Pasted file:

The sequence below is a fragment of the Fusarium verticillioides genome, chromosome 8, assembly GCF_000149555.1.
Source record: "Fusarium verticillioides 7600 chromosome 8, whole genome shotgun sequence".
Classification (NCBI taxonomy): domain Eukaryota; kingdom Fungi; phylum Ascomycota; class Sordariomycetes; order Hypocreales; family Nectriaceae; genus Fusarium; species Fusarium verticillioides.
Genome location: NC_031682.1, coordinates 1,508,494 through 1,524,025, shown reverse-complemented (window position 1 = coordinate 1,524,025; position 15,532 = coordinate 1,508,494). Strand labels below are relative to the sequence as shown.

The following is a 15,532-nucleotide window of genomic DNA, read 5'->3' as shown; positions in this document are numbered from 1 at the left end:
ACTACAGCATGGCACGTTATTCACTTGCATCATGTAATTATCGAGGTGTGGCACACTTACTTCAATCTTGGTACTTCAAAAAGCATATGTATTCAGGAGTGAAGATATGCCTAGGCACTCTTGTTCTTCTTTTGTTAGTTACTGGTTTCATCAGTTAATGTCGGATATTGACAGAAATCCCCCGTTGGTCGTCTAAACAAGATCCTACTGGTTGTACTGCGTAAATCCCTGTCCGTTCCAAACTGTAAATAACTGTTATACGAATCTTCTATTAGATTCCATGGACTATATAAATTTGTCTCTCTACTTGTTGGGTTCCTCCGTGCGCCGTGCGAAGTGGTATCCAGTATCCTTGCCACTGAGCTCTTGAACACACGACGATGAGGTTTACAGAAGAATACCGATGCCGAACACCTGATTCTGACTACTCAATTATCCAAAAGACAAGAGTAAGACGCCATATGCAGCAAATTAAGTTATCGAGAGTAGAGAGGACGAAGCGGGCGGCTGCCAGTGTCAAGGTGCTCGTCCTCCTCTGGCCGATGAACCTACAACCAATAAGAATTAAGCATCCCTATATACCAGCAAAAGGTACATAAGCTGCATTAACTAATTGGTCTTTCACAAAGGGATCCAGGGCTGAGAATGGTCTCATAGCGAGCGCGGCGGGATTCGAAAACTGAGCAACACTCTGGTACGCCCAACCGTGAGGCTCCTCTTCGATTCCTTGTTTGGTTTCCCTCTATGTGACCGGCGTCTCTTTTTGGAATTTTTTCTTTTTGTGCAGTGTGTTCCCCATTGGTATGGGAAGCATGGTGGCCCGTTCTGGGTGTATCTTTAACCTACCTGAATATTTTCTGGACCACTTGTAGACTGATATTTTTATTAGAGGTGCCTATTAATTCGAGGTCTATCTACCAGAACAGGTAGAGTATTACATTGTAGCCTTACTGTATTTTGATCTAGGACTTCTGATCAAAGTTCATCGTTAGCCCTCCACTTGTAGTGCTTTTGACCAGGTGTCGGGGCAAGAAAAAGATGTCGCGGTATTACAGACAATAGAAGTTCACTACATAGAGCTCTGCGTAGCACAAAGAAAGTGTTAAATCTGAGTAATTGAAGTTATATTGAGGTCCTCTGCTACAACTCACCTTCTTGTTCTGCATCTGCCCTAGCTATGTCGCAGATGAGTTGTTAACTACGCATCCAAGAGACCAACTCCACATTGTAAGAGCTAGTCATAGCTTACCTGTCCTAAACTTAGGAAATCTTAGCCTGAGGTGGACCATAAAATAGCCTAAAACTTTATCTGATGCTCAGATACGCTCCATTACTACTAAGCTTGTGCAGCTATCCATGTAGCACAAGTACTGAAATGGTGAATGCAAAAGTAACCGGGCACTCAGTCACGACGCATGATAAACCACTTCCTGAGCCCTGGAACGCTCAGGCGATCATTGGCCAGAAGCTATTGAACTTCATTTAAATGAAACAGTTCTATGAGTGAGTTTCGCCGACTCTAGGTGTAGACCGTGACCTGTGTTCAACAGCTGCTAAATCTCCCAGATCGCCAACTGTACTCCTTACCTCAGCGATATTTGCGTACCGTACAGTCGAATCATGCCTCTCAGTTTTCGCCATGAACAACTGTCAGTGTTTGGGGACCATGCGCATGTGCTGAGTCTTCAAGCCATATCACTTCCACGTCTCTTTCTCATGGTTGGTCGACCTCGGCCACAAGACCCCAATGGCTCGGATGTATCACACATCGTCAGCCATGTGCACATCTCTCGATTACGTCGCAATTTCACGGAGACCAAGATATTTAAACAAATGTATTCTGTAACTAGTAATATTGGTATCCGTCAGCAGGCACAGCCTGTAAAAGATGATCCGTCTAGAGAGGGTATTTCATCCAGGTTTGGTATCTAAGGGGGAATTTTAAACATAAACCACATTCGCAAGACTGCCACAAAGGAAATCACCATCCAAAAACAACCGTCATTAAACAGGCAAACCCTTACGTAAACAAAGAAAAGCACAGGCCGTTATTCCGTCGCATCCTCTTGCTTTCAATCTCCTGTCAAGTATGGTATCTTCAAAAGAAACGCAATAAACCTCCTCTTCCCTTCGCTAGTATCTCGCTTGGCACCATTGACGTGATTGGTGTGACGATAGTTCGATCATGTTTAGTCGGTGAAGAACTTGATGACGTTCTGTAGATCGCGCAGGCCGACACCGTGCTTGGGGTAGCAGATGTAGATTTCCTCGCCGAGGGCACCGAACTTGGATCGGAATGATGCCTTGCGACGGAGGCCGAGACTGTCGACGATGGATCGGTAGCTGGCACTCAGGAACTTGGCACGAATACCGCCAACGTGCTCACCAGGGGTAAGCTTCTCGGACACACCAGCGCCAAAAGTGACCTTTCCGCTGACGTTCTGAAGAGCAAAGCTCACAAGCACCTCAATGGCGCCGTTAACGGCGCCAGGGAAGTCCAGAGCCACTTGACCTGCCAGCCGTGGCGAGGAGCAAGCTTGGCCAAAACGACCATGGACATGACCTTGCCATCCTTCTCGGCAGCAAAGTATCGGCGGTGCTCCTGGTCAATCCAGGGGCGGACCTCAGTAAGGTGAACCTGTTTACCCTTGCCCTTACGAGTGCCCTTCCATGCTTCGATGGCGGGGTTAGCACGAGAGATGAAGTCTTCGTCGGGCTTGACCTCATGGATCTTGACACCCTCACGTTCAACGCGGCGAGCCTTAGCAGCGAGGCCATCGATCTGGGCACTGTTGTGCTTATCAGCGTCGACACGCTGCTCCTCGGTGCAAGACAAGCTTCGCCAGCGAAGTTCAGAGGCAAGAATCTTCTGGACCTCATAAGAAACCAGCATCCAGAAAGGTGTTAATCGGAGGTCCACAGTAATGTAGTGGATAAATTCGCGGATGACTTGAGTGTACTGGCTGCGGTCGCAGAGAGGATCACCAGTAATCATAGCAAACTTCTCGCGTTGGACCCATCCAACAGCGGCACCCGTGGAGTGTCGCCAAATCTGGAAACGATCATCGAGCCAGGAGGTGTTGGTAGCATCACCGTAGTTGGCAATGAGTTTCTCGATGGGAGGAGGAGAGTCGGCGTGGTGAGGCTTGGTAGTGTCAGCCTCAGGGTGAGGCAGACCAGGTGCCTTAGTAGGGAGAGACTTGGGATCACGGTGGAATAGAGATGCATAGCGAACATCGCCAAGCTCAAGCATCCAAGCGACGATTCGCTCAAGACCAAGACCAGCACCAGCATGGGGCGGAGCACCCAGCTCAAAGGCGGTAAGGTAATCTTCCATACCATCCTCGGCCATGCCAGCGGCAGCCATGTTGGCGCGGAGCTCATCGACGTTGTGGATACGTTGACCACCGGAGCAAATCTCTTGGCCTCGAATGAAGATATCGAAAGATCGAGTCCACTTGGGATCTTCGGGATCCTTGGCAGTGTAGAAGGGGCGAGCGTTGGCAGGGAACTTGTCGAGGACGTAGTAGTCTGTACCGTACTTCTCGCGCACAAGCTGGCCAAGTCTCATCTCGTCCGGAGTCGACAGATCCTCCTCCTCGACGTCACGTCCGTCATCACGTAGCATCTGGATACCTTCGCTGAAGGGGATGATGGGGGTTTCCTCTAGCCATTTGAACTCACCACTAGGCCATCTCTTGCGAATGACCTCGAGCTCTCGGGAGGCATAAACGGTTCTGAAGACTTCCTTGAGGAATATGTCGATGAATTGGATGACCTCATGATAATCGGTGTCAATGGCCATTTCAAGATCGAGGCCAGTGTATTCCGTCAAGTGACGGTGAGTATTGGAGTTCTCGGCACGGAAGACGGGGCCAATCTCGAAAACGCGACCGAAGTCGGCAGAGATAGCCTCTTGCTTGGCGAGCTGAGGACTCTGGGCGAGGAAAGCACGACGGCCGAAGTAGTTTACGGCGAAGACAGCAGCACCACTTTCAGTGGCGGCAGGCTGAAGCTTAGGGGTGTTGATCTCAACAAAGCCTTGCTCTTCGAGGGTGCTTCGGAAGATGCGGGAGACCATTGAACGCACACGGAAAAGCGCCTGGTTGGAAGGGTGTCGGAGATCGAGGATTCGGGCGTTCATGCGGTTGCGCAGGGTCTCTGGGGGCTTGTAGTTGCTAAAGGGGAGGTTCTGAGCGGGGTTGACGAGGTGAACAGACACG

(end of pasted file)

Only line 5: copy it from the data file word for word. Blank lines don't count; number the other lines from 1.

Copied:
The following is a 15,532-nucleotide window of genomic DNA, read 5'->3' as shown; positions in this document are numbered from 1 at the left end: